“Well, what makes you go to war?” asked Pierre.
“What makes me? I don’t know, I have to. Besides, I’m going . . .” He paused, “I’m going because this life I lead here, this life–is not for me!”

In Part II of The Pensees, “The Misery of Man Without God”, Pascal writes

One would not buy commissions in the army at such a price, if it were not found intolerable to remain in the city.

Which leads to the consideration that the revolution in Pierre’s character after his captivity perhaps comes from his discovering perforce “how to remain quietly in a room”, the inability to do which Pascal regards as the source of all human misfortunes.

Volume I, Part Two: Kutuzov, Bagration, Prince Andrei

Kutuzov is the wise man of War and Peace, one beyond considerations of cleverness and reasoning. Obviously he has the intelligence to articulate his skepticism of the Austrian staff’s plans, and to extricate his army when the campaign turns against the allies. But that is not really what he is there for. We see some of this in his inspection in Chapter II, in his encounter with Dolokhov:

“I ask only one thing Your Excellency,” he said in his firm, sonorous, unhurried voice. “I ask to be given a chance to wipe out my guilt and prove my devotion to the sovereign and to Russia.”

Kutzov turned away. The same smile of the eyes flashed over his face as when he had turned away from Captain Timokhin. He turned away and winced, as if wishing to express thereby that all that Dolokhov had said to him and all that he could say had long, long been known to him, that it all bored him, and that it was all by no means what was needed.

(But is that fair? Kutuzov’s previous remark calls for a reply such as Dolokhov made.)

Prince Bagration plays somewhat the same role at Schöngraben as Kutuzov will play later:

Prince Andrei listened carefully to Prince Bagration’s exchanges with the commanders and to the orders he gave, and noticed, to his surprise, that no orders were given, and that Prince Bagration only tried to pretend that all that was done by necessity, chance, or the will of a particular commander, that it was all done, if not on his orders, then in accord with his intentions. Owing to the tact shown by Prince Bagration, Prince Andrei noticed that, in spite of the chance character of events, and their independence of the commander’s will, his presence accomplished a very great deal. Commanders who rode up to Prince Bagration with troubled faces became calm, soldiers and officers greeted him merrily and became more animated in his presence, and obviously showed off their courage before him.

Yet in the next chapter, XVIII, Bagration will give positive orders that have an effect on the battle: to call down two battalions of chasseurs, and to have the troops now in the front line make room for them. We hear in the first sentence of Chapter XIX that this secures the retreat of the right flank.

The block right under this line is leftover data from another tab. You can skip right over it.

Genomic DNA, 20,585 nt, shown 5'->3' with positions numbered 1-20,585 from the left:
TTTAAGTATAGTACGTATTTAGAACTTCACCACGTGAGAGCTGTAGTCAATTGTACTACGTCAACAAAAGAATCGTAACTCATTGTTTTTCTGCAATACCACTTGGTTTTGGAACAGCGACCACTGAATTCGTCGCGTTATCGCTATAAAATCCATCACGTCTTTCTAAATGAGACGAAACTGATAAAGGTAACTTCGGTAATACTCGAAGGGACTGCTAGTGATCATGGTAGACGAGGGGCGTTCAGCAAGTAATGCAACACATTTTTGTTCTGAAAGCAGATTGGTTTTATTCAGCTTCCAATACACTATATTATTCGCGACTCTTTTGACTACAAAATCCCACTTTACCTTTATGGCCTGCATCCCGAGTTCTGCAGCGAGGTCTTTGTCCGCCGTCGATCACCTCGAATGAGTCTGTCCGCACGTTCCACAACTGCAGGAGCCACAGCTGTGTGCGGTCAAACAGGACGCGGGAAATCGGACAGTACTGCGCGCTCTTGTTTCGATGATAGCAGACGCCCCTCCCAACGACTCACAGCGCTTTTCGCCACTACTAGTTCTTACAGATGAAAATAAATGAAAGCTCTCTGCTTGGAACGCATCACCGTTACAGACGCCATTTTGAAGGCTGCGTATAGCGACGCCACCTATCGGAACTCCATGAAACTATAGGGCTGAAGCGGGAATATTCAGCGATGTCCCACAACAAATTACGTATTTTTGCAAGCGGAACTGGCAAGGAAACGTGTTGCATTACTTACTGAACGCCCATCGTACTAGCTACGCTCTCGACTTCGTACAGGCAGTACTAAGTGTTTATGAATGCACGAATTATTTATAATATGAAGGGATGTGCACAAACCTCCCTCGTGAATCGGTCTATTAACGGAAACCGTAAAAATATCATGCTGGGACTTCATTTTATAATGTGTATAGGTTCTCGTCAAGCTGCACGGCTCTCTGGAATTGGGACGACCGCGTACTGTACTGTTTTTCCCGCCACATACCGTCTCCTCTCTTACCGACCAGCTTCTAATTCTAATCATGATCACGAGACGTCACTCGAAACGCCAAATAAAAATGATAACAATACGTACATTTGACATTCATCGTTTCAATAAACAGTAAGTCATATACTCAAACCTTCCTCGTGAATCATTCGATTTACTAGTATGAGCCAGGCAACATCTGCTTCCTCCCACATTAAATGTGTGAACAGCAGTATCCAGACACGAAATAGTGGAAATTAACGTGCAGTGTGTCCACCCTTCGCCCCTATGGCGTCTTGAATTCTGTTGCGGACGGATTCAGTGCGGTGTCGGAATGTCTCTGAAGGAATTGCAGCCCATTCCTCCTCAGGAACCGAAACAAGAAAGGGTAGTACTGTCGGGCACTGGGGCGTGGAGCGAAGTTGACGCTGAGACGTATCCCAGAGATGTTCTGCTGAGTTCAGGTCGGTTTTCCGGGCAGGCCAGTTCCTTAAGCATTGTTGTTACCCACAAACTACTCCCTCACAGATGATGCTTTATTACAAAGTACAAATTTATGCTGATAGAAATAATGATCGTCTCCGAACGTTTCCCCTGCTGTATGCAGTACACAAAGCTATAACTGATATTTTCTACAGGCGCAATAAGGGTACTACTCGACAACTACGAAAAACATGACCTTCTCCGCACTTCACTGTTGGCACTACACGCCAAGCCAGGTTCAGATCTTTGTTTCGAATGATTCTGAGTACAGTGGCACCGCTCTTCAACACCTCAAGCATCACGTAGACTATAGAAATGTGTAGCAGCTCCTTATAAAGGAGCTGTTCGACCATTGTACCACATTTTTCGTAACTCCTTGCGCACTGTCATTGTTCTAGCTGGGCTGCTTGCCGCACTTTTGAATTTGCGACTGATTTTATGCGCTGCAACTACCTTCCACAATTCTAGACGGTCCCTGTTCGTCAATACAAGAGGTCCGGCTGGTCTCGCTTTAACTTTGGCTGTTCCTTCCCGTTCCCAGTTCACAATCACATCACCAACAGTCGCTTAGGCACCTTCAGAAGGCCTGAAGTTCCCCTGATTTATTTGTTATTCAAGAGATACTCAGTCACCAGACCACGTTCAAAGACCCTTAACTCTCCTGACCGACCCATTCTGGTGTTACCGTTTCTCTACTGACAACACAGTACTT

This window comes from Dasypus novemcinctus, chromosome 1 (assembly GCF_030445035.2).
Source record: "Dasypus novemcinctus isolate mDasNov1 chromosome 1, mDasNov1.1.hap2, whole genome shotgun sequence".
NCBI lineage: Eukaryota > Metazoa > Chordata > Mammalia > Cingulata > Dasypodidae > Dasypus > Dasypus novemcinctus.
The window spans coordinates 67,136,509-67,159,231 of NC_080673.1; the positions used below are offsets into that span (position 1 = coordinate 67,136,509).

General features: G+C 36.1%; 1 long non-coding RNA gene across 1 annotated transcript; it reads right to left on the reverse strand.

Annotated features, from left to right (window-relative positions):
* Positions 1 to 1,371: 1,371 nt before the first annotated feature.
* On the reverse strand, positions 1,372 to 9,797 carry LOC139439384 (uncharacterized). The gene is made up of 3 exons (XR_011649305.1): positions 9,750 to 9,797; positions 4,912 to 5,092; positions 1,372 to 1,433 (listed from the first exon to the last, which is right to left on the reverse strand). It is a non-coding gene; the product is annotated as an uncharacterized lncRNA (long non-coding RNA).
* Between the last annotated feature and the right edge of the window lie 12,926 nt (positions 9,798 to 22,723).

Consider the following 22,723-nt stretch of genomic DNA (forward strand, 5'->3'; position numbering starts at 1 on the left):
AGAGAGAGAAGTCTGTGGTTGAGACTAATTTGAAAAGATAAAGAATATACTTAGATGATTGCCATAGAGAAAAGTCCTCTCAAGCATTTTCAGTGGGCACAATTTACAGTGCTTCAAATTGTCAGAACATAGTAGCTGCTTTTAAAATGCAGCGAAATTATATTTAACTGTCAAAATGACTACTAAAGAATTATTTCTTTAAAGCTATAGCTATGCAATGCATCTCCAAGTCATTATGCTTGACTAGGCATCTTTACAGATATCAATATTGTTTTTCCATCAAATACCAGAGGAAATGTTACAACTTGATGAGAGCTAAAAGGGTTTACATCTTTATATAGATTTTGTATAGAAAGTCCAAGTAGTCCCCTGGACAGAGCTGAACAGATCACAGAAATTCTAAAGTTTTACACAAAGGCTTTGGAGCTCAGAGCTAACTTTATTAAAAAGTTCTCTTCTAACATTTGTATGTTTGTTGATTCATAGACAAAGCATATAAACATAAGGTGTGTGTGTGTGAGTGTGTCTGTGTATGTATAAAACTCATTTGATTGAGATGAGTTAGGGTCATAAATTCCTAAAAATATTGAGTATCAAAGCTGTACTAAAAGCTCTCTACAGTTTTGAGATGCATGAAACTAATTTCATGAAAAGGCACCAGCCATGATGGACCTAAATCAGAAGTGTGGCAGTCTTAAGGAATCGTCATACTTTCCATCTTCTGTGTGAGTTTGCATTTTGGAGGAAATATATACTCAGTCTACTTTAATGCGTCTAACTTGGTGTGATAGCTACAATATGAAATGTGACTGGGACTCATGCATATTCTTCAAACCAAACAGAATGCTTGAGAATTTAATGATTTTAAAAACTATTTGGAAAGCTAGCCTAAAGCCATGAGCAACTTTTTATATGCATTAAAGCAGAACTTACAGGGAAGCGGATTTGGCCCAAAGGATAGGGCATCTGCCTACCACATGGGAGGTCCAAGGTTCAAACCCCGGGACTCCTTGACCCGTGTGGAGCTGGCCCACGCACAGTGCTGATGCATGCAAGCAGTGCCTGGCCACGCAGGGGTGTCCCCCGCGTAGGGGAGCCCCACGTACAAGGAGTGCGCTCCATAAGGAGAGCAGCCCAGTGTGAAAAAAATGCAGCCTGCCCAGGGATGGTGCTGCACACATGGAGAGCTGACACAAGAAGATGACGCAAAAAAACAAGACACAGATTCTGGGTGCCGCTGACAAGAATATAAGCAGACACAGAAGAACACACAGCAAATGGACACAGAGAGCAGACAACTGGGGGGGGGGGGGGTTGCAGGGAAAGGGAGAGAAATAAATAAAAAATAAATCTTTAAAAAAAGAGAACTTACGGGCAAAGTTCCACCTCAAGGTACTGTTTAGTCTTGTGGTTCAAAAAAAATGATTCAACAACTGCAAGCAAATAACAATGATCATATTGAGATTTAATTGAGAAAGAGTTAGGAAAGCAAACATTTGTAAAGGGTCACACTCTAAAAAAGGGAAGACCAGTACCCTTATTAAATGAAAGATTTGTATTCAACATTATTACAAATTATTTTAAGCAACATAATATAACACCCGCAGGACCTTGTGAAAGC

Prince Andrei is still at the stage of intelligence, not wisdom. Kutuzov values his efficiency as a staff officer, and of his peers, some like, some fear, and all respect him. He “was one of the rare officers on the staff who placed his main interest in the general course of military operations”; the merits of this attitude will be called into question later in the book. Just before the fighting at Schöngraben begins, he is working out plans for the battle, “only in general terms.”

He suffers from vanity. At the moment he hears of Mack’s defeat, “he vividly pictured to himself what awaited the army, and the role he was to play in it.” In Chapter IX, on the way from Krems to Brünn, on waking “He would recall once more all the details of the victory, his calm manliness during the battle, and reassured, would doze off ….” Approaching the palace at Brünn,

He vividly pictured again all the details of the battle, not vaguely now, but in the well-defined concise account which, in his imagination, he was giving to the emperor Franz.

War and Peace repeatedly calls into question the possibility of a well-defined concise account of a battle, or of picturing all its details. The interview with the emperor goes off as such interviews apparently do at the court, with the ritual of a certain number of questions asked and answered.

We also learn in Chapter XIII that what Prince Andrei feared most in the world is “what is known as ridicule“, that is to say ridiculousness. In Chapter XI, “he (it had to be admitted) had almost been jealous over his wife” in regard to the foolish Ippolit Kuragin. Given his professed trust in his wife’s fidelity (Part One, Chapter VI), that sounds like vanity also. His feeling of humiliation in seeing the state of the retreating Russian forces is one that would not occur to a Kutuzov or Bagration.

We do see a different side of Prince Andrei, a gift for sympathy and friendship.  In Part One we saw it with Pierre. Here we see it with the quick liking he takes for Captain Tushin. Is it significant that both men are in some ways his inferiors, Pierre initially in social standing, always in will power, Tushin in social standing and perhaps rank? On the other hand, he is friends with Bilibin, his peer in social and official standing. Bilibin’s straining for epigram makes his company a little tedious to this reader; it does not seem to create in Prince Andrei the impatience that ordinary social chatter does.

Volume I, Part Two: Dates, Times, Faces

First, the dates: Tolstoy gives dates in the Russian calendar, and not always consistently. (The staff hears of Mack’s surrender on October 11; the same day is October 8 with the hussars.) In the western calendar:

1. August 26, Napoleon leaves Boulogne.
2. September 11, Mack invades Bavaria.
3. October 20, Mack capitulates at Ulm.
4. November 14, the French take Vienna.
5. November 16, the battle at Schöngraben.

Second, much of the action also takes place in what is now the Czech Republic, so that the place names have changed: from Brünn to Brno, from Olmutz to Olomuc, from Znaim to Znojmo.